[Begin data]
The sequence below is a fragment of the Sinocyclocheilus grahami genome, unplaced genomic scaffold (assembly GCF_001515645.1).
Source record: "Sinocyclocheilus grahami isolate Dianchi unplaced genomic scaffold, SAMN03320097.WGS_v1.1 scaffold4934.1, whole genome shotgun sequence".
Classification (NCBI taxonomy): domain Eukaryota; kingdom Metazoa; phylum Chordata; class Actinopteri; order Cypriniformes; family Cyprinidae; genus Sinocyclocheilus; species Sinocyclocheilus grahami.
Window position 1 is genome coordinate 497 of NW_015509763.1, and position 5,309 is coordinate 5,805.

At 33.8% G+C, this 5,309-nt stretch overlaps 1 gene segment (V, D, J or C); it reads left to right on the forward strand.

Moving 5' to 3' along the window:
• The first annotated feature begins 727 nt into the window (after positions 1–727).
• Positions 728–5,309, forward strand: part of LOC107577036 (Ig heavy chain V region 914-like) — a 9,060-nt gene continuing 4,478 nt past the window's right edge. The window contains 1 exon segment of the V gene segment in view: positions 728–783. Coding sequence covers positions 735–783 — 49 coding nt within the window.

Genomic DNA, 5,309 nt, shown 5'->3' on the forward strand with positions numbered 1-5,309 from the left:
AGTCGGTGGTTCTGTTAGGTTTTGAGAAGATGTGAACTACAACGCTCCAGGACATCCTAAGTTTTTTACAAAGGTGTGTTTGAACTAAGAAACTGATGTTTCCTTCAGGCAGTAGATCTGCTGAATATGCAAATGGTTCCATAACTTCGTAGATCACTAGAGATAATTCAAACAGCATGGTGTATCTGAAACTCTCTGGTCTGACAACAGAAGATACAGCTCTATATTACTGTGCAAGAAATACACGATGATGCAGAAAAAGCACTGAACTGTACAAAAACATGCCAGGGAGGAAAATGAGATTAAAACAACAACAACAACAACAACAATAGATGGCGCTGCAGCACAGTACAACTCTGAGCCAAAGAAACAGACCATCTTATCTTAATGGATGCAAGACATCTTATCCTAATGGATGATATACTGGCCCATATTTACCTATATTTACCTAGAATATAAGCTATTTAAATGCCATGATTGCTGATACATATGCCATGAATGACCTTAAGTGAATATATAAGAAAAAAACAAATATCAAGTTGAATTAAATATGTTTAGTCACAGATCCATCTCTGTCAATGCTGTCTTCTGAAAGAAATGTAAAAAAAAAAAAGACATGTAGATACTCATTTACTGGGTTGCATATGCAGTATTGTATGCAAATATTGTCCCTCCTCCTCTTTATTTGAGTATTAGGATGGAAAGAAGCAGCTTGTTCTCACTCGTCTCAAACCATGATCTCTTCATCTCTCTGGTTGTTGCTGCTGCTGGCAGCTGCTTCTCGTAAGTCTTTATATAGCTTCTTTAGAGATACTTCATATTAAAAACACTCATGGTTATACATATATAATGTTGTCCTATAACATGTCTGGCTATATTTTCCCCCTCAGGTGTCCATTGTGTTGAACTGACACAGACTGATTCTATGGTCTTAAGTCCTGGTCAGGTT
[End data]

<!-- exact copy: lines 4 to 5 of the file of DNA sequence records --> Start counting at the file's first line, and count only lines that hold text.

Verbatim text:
Window position 1 is genome coordinate 497 of NW_015509763.1, and position 5,309 is coordinate 5,805.

At 33.8% G+C, this 5,309-nt stretch overlaps 1 gene segment (V, D, J or C); it reads left to right on the forward strand.